After a big influx of international students and increase in the public service payroll helped the ACT add an estimated 4200 jobs this year, a 5.6 per cent jump, forecaster Deloitte Access Economics predicts the territory's employment growth will decelerate next year to just 1.3 per cent and soften even further to just 0.5 per cent in 2025.
But the effects of the slowdown will be felt more keenly by some parts of the economy than others, according Deloitte.
Report author David Rumbens estimates that next year there will be a 6.1 per cent fall in employment in retail and a 1.1 per cent decline in professional services jobs.
But he expects these losses to be more than offset by a 3 per cent increase in public administration employment which will see the creation of around 1400 jobs, most of them in the Australian Public Service.
The jobs outlook comes against the backdrop of a period of strong expansion in the ACT, which boasted the fastest economy in the nation last financial year.
Canberra grew by 4.3 per cent in 2022-23, far above the national average of 3 per cent and shading the two strongest states, South Australia (3.8 per cent) and NSW (3.7 per cent).
The ACT's gross state product per person increased 2.4 per cent, bigger than any other state or territory and well in excess of the national average of 1 per cent.
The territory's growth was fueled by a 4.3 per cent increase in public administration work as the federal government moved to implement its policy agenda, the Australian Bureau of Statistics said.
There was also a surge a data centre jobs and a strong rebound in travel and hospitality activity following the disruptions caused by the Delta wave of infections experienced a year earlier.
But the ABS figures show that growth across the country slowed in 2022-23 as rising interest rates weighed on demand, a trend that is expected to intensify next year.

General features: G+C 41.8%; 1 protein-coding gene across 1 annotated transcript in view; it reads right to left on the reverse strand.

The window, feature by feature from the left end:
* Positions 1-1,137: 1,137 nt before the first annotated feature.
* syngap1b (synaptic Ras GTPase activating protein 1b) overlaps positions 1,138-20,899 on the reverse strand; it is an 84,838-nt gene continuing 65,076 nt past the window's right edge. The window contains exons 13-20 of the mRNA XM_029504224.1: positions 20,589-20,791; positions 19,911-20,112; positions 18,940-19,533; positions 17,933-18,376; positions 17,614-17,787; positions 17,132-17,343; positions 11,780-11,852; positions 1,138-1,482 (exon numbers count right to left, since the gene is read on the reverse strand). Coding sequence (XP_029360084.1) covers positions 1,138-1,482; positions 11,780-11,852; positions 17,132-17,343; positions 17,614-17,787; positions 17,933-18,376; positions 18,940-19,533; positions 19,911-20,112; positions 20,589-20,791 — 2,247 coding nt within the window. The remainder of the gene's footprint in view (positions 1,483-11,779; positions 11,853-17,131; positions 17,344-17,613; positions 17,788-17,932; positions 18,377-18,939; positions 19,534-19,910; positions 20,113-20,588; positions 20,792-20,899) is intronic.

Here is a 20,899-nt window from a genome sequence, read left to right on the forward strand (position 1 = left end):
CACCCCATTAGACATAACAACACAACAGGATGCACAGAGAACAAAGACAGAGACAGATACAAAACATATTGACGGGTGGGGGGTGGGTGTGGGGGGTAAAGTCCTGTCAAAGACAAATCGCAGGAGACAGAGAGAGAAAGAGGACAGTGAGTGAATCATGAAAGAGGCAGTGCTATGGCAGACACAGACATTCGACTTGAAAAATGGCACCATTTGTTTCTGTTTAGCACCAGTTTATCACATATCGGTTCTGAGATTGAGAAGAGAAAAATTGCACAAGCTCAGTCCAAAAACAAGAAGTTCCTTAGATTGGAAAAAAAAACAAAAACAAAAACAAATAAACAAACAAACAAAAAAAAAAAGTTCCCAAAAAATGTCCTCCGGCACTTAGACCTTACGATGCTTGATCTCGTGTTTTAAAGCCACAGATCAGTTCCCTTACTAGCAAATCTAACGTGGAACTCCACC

The Reserve Bank of Australia forecasts that gross domestic product will slow to 1.6 per cent by the end of the year before a mild pick up in activity during 2024 and Treasurer Jim Chalmers is expected to a similar forecast when he releases the mid-year economic and fiscal outlook in coming weeks.
Mr Rumbens said the slowdown would set the scene for a softening in the labour market.
After adding 405,500 jobs through 2023, the Deloitte partners expects just 75,000 extra positions will be created in 2024 before an improvement to 177,000 additional jobs in 2025.
Despite the economic slowdown, job losses so far had been minimal, which Mr Rumbens said could be because of labour hoarding.
But he cautioned that the labour market was reaching a tipping point.
"Australia has seen real output growth slow a lot more than employment growth, suggesting employers may be hanging on to staff even when they are not fully utilised," he said. "This is often a sensible strategy when employers expect conditions to pick up again, particularly when it has been difficult to attract skilled workers.
But he warned that if the economic downturn is prolonged, bosses may be tempted to dump workers, potentially delivering a "double hit" to employment.
"A hot labour market through 2023 looks like making way for a cool summer entering 2024," Mr Rumbens said. "The first signs of trouble have been through job vacancies, which have fallen significantly. Most labour market indicators suggest a tipping point."
He forecasts the jobless rate will reach 4.5 per cent by mid-2024, with manufacturing and wholesale trade to experience the worst of the downturn, losing almost 50,000 jobs in aggregate next year.
By contrast, health care will continue to grow and contribute to a modest 0.8 per cent increase in the human services workforce.
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